NEW YORK (AP) — For longtime Broadway actor Danny Burstein, the big challenge in preparing for his Metropolitan Opera debut has been "trying to find the funny."
Burstein will play the non-singing role of the drunken jailer Frosch in the Met's new production of Johann Strauss's operetta "Die Fledermaus," which opens on New Year's Eve and runs through Feb. 22.
Some might consider it an unenviable assignment. Frosch doesn't appear until Act 3 and then has to hold the stage alone while delivering a monologue. After the outpouring of effervescent melodies that filled Acts 1 and 2, the scene can quickly make the audience grow restless for the next tune.
"Obviously, they just came back from intermission, so here we go guys, the story continues and it's got to be really funny," Burstein said during a recent interview in his dressing room.
At the Met, there's a tradition of assigning the role to comedians and clowns, from Jack Gilford to Bill Irwin. In the most recent production, Frosch was often played by director/actor Otto Schenk, who included pantomime in the scene.
"People keep telling me there's all this pantomime that goes on forever with Frosch," Burstein said, "and it's funny at first, but then it starts to . ."
He said director Jeremy Sams and playwright Douglas Carter Beane, who crafted the new English-language libretto, "decided from the beginning to get rid of all that and just have me start talking to the audience and explain what the situation is."
Burstein said they even considered having Frosch not be drunk at all, but thought better of it. He recalled advice given to him several years ago by comic actress Georgia Engel when they played together in the Broadway musical 'The Drowsy Chaperone."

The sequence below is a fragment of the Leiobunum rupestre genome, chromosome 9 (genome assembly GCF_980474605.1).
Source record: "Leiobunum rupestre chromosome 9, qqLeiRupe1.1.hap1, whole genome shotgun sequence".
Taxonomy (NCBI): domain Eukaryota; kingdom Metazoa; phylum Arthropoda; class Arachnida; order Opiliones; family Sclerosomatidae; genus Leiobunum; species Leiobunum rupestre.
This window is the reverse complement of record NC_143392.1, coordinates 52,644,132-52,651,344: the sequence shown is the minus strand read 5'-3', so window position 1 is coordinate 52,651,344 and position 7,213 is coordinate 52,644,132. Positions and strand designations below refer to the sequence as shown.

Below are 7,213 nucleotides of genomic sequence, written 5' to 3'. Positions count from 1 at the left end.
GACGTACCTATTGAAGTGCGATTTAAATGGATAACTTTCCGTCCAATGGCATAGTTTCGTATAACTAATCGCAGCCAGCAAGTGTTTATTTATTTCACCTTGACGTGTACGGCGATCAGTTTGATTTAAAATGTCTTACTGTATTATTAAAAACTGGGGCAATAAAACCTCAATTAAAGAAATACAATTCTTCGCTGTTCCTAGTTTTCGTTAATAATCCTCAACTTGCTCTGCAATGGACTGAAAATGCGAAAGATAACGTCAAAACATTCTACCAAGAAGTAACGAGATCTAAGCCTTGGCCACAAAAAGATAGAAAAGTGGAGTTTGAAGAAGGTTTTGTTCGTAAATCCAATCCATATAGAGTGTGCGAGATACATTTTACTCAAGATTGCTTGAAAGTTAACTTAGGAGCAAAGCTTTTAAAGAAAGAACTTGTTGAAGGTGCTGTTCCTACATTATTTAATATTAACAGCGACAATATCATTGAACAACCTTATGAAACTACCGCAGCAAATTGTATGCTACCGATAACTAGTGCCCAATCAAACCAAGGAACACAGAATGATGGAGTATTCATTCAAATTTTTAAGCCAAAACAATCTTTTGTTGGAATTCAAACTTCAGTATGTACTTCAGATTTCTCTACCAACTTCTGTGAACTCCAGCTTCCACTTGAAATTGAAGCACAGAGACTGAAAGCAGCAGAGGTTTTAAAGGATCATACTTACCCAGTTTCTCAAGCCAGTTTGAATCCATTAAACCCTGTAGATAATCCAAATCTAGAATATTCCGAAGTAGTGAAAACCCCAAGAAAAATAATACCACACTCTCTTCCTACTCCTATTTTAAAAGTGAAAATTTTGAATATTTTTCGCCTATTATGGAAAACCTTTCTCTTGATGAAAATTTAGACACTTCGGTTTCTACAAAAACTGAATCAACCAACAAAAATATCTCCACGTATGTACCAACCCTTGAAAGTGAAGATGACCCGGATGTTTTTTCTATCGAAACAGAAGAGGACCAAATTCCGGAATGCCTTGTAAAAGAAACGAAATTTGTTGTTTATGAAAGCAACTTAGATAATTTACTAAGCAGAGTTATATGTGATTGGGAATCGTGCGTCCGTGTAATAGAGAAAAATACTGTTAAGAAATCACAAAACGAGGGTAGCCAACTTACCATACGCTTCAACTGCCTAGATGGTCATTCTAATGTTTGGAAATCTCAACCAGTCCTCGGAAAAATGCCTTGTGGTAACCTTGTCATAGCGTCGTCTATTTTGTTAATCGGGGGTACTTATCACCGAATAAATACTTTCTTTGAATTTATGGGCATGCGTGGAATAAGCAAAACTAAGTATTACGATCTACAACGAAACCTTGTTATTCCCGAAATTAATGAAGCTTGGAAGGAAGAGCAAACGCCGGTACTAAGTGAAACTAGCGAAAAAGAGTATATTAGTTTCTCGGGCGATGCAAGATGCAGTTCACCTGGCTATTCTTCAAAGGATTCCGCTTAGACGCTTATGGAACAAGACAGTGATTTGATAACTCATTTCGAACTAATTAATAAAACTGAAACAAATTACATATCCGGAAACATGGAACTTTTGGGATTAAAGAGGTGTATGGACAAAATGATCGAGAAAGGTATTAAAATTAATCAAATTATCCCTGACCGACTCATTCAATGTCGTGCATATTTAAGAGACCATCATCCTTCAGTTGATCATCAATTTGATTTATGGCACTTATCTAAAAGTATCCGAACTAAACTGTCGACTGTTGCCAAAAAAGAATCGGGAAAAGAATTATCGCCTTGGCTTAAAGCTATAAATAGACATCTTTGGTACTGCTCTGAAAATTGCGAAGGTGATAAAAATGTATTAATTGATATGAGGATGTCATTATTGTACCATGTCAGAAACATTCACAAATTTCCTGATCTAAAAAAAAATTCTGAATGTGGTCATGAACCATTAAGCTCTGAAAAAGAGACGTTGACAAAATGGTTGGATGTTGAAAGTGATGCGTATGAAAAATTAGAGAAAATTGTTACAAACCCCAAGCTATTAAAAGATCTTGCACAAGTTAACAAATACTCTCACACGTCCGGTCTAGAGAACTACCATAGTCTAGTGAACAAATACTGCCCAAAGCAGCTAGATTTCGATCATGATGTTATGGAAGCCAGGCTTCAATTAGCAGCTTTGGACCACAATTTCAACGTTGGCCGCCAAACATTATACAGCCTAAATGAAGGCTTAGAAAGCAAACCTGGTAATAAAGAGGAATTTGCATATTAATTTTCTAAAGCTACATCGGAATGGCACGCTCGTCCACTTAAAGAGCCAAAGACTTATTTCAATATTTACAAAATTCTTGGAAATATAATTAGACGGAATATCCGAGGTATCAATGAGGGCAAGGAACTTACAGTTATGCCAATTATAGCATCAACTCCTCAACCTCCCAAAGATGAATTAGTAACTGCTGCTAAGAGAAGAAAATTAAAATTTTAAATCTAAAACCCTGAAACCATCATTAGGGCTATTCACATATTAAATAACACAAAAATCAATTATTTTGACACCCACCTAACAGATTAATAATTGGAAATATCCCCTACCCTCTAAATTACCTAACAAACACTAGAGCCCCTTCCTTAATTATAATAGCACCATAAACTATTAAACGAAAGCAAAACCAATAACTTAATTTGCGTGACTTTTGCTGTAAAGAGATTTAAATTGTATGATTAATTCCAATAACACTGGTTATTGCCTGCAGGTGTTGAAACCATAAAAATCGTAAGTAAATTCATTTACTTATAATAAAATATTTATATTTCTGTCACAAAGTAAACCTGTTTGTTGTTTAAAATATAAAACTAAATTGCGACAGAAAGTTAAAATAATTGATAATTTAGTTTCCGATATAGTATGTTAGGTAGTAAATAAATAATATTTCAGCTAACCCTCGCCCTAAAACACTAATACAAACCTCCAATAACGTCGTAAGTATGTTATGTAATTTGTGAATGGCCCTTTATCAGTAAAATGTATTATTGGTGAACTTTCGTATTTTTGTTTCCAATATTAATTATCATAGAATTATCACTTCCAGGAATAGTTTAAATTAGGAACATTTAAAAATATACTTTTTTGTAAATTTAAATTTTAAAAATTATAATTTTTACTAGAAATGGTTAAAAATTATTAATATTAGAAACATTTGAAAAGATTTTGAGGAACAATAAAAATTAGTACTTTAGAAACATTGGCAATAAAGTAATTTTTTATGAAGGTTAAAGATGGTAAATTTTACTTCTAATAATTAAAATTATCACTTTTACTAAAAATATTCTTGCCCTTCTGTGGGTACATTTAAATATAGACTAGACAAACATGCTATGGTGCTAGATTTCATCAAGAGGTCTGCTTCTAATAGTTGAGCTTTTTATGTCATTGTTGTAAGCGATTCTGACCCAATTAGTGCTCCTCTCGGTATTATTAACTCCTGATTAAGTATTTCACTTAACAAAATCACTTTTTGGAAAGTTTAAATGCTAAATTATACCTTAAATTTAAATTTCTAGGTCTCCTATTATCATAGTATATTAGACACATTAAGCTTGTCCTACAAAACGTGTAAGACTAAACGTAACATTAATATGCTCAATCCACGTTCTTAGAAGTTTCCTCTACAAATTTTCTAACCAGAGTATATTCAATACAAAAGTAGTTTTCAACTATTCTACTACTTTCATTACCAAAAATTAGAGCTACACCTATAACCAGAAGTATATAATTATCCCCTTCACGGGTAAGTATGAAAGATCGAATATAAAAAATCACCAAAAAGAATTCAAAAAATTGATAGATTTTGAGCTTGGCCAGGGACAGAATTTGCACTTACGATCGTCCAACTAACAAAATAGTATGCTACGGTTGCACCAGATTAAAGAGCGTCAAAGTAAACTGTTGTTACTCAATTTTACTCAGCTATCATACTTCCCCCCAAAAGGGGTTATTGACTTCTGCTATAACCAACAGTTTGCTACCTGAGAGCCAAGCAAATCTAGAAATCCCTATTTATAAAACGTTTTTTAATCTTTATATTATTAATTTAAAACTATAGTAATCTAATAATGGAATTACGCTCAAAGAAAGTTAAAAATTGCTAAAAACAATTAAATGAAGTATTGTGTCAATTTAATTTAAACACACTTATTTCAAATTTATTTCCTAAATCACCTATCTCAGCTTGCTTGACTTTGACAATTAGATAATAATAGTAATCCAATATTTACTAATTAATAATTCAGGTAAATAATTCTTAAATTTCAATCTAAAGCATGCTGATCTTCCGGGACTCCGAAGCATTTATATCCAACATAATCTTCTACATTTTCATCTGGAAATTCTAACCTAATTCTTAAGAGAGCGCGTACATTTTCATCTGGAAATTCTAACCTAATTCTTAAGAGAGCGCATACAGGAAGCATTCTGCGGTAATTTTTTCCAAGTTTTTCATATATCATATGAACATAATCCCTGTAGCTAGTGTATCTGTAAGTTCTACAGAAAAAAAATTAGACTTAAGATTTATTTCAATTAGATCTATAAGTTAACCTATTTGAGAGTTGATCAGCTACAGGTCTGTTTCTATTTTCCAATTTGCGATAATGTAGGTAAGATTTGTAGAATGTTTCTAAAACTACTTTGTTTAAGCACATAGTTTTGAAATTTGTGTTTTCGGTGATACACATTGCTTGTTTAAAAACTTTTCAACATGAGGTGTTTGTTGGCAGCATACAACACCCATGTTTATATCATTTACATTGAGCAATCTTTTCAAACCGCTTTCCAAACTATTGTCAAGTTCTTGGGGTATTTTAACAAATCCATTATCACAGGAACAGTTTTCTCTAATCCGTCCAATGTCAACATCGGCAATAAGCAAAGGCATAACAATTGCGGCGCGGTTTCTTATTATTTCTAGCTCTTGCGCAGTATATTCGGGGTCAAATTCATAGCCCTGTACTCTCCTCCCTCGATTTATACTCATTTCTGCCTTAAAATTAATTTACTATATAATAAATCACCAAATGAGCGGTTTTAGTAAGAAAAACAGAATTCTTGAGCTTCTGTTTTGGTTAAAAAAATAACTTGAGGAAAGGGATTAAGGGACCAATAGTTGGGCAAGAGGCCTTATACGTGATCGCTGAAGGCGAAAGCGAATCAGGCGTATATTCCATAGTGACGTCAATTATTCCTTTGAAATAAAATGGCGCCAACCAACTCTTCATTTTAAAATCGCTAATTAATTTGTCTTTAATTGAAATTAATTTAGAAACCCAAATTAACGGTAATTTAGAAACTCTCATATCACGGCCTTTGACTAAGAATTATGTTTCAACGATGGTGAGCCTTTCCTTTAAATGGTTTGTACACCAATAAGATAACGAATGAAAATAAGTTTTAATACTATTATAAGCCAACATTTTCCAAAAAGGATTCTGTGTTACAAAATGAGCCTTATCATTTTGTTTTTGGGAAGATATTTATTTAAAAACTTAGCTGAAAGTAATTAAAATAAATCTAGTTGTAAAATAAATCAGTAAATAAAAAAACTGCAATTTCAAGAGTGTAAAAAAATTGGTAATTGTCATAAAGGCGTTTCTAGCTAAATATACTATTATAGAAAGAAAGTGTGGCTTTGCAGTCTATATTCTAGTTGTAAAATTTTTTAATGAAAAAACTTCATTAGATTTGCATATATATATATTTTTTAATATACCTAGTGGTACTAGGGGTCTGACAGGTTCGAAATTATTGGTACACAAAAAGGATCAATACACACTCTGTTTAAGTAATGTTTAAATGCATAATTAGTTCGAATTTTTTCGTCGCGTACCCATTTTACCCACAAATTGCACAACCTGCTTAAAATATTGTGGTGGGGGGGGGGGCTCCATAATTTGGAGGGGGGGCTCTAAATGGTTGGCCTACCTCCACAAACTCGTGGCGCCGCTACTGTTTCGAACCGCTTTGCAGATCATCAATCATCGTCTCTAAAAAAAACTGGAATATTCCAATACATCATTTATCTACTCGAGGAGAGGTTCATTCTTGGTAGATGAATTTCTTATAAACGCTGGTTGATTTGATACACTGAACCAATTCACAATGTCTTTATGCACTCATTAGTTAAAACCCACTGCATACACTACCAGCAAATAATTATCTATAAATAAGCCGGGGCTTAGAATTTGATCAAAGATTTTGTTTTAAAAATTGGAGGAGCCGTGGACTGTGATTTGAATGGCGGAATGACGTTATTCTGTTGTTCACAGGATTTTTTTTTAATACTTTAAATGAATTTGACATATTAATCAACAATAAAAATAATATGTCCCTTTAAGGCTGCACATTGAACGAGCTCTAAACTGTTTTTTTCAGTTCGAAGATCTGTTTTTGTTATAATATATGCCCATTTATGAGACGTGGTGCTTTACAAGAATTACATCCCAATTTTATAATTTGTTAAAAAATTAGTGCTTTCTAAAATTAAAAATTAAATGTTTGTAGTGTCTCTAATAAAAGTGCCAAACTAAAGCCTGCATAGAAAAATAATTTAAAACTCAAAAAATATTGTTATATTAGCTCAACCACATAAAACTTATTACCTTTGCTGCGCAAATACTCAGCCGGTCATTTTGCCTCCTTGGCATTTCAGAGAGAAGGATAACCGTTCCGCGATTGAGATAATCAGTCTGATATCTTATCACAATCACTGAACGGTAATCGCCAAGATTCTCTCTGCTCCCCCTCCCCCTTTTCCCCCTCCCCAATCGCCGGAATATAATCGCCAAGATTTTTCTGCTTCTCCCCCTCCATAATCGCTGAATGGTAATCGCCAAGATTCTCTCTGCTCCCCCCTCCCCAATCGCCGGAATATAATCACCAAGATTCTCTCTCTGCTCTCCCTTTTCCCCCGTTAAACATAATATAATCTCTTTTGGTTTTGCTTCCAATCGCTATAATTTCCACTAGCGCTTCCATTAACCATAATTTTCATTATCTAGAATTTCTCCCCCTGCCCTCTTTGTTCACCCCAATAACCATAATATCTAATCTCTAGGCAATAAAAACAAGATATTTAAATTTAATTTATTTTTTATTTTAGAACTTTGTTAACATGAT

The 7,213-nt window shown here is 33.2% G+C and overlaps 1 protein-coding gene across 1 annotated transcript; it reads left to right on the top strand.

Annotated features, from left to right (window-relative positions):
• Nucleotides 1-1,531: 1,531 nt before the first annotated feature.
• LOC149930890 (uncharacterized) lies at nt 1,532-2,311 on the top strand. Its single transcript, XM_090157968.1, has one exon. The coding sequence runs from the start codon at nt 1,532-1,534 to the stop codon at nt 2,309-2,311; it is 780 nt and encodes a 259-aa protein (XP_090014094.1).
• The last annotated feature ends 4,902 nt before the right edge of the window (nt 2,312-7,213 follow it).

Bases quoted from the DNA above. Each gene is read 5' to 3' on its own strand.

"She told me, 'You gotta find the funny,'" he said, "and without Frosch being drunk we just couldn't find the funny."
Burstein said coming to the Met from Broadway is "a little like being on the moon."
"It's very different from the theater world, where you work intensely for five weeks and then you have many, many previews and then you open," he said. "Here you rehearse every few days, you might even have a week off, you come back, and all a sudden you're on stage in a costume!
"You have to make very quick decisions and really go for it."
Burstein, who is married to singer-actress Rebecca Luker, said he always wanted to be an actor. He went to New York City's High School of Performing Arts, got his Actors' Equity card at 19 and has been working steadily ever since.
In fact, he's fitting in other jobs around his Met schedule. He just finished a run of "The Snow Geese" with Mary Louise Parker and will begin rehearsals for a revival of "Cabaret" while "Fledermaus" is still running. He'll also workshop a new musical in January.
Though Burstein has done some film and television — he plays casino owner Lolly Steinman on HBO's "Boardwalk Empire" — for him there's nothing like live theater.
"I love the immediate connection with the audience," he said. "They let you know, right away, whether you're good or bad."
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